New Displacement C3 Triple

Yamaha’s CP3 crossplane inline-triple gets a larger displacement for 2022, increasing from 849cc to 890cc. This is achieved via a 3mm-longer stroke, now 62.1mm, while using the same 78.0mm bore. This is accomplished while keeping the same external engine dimensions by increasing the crankshaft throw and using 1.5mm shorter titanium fracture-split connecting rods. Crankshaft inertia has increased by 6 percent through this change as well. Those shorter con-rods are pinned to new concave-top forged pistons. More aggressive camshaft profiles required a wider cam chain with a hydraulic tensioner, replacing the previous mechanical spring unit. Finally, narrow and compact combustion chambers improve torque with a more efficient fuel burn.

Yamaha coaxed slightly more power from its now-larger-displacement CP3 triple.

Yamaha coaxed slightly more power from its now-larger-displacement CP3 triple. (Adam Campbell/)

A new airbox with three tuned intake snorkels bumps up the efficiency while creating a more aggressive intake note. Updated throttle bodies feature a new injector angle that sprays directly at the intake valve for improved fuel atomization resulting in better combustion efficiency. Additionally, intake port volume has been reduced by 15 percent to facilitate more complete cylinder filling for more stable combustion.

Yamaha claimed a 6 percent increase in torque from the previous XSR900, though the company declined to provide information on the changes to horsepower. Following the official ride day, we put the 2022 model on Cycle World’s Dynojet 250i dynamometer in order to get rear-wheel horsepower and torque figures. Both horsepower and torque have increased, with 106 hp at 10,000 rpm and 63.5 pound-feet at 7,000 rpm. This is an increase of 2 hp and 4.5 pound-feet, with the peak horsepower rpm being nearly identical but peak torque coming in 1,000 rpm sooner than the 2020 model last tested.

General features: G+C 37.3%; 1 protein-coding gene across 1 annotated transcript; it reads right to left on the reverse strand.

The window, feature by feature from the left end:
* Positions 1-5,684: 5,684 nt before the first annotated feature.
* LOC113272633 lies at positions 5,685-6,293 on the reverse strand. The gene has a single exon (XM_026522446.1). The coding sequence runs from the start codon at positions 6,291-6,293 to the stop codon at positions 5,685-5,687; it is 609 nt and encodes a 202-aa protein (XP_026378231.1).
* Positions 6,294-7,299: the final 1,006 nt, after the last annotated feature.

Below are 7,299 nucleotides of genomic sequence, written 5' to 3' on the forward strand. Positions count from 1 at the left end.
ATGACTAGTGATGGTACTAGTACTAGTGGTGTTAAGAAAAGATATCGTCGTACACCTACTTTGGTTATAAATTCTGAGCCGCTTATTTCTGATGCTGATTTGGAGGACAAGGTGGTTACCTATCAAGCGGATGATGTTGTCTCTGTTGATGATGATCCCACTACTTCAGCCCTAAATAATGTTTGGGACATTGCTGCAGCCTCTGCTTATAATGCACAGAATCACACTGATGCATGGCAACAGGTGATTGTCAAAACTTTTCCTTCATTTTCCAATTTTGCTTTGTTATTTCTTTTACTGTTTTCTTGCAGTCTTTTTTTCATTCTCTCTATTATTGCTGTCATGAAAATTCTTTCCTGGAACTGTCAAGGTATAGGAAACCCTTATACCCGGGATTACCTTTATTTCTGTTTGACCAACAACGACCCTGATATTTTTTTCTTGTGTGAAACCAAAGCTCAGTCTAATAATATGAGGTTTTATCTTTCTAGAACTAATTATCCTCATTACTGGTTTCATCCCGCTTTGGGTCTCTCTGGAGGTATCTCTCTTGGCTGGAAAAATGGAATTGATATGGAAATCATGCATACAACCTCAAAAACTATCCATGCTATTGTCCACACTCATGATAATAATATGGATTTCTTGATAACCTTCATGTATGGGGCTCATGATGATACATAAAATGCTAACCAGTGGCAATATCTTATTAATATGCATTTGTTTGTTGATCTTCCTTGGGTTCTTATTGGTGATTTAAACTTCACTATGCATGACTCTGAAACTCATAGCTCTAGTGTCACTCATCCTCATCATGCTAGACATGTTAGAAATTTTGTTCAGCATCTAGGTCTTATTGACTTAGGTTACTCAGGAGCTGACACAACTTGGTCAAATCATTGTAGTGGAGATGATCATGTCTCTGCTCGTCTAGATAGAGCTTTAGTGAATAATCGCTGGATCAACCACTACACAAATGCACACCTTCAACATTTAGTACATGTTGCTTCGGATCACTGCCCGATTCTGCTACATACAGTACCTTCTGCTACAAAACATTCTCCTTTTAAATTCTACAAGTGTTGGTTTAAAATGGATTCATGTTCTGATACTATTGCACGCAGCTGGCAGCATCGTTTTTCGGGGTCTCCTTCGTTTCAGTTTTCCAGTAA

We’ve never complained about power or really wanted more of it from Yamaha’s CP3 engine, but we’ll take it. The difference is not astounding or even easily noticeable, but snapping the throttle open rewards the rider with spirited acceleration and a wonderfully sonorous growl from the crossplane crank engine accompanied by a wicked howl from the newly shaped intakes. Toeing up on the two-way quickshifter and grabbing another gear produces a pop from the now-3-pounds-lighter underslung muffler as power is cut for a split second during the change. It all sounds and feels great, just right for this bike.

With more torque and a more stable chassis, the 2022 XSR900 exits corners with more vigor than before.

With more torque and a more stable chassis, the 2022 XSR900 exits corners with more vigor than before. (Adam Campbell/)

With more torque coming on sooner than before you would expect a stronger pull out of corners, and there is, but in first and second gear it is not as noticable thanks to 3 percent taller gear ratios. This smooths out power delivery and greatly reduces the snatchy throttle response that has plagued all CP3 powered models until now. That’s now all but gone, one of the greatest improvements to this new model. No longer does the bike lurch fore and aft while trying to maintain a steady throttle opening. Only at very low speeds in town at rpm below 3,000 is any jerkiness noticeable. And even then, it’s slight.